Amusing that in the same week that I post a criticism of software patents, the final patents on the MP3 format expired. Some people are characterising this as the “death” of MP3, which is just nuts.
In fact, far from being dead, it can finally come to life, as Marco Arment makes clear.
Software patents: they’re what needs to die.
In other software-and-the-law news, here’s a story about a case of alleged GPL violation coming to court. The judge so far seems to have made a good decision, by stating that the existence of the GPL and the defendant company’s use of the software does mean there was a contract in place.
In other good news, over on BoingBoing, Cory is telling us that Euro software patents are dead:
The European Parliament voted 648 to 14 to reject the Computer Implemented Inventions Directive.
The bill was reportedly rejected because, politicians said, it pleased no-one in its current form.
Responding to the rejection the European Commission said it would not draw up or submit any more versions of the original proposal.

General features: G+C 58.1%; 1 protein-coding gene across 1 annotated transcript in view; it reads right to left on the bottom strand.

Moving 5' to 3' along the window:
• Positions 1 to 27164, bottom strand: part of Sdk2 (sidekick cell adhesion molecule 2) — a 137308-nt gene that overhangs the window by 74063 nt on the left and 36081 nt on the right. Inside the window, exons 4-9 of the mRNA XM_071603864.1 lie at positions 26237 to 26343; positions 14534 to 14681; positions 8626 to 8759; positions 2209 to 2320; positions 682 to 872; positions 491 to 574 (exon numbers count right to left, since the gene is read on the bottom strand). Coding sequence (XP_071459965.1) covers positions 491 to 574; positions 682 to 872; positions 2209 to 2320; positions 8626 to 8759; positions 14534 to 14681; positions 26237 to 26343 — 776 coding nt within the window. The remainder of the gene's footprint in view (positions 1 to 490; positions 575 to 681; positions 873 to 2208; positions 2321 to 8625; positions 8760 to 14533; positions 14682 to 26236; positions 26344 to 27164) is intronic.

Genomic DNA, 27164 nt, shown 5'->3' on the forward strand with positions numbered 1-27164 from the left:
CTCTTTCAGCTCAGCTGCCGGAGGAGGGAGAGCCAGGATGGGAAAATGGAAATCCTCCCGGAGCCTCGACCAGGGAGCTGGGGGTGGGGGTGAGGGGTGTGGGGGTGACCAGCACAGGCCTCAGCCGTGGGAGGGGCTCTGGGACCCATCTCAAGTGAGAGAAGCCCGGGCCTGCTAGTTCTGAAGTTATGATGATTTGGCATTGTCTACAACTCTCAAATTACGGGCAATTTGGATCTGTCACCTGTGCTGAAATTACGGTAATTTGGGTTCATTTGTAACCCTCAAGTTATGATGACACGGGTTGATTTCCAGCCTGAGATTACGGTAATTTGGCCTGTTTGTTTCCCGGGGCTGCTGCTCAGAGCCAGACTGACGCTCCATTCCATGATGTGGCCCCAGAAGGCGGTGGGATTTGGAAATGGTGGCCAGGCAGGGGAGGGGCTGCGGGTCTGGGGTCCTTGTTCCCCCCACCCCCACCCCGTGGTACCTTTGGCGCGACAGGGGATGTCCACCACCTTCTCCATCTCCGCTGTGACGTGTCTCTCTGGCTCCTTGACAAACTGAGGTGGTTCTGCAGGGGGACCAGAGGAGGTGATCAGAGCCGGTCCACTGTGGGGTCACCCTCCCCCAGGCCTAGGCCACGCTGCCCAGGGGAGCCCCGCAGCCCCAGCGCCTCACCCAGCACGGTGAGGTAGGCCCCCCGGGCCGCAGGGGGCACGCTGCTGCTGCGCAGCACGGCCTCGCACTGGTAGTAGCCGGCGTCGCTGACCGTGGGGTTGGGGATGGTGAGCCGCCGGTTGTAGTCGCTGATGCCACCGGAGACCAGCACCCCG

This is excellent news, though as Cory goes on to say,
Software patents have been staked through the heart before, but they keep rising from the grave. There’s too much monopoly rent waiting to be extracted by anti-competitive companies for them to simply give up and go home. The price of liberty is eternal vigilance.
A year or so ago the number one or two hit on Google for “software patents” was an article by an old friend of mine, John Gray, who is a Patent Attorney, in favour of them. With well-reasoned arguments, as I recall. Sadly the article appears to have gone now, though links to it remain. Such is one of the weaknesses of the web, unfortunately, when you can’t trust (some) publishers to keep their URLs pointing at something.
Update: asajeffrey found a mailing list post that, if not John’s article that I was thinking of, certainly discusses the same ideas. Thanks, Alan. Note that I am not the “Martin” referred to in that post.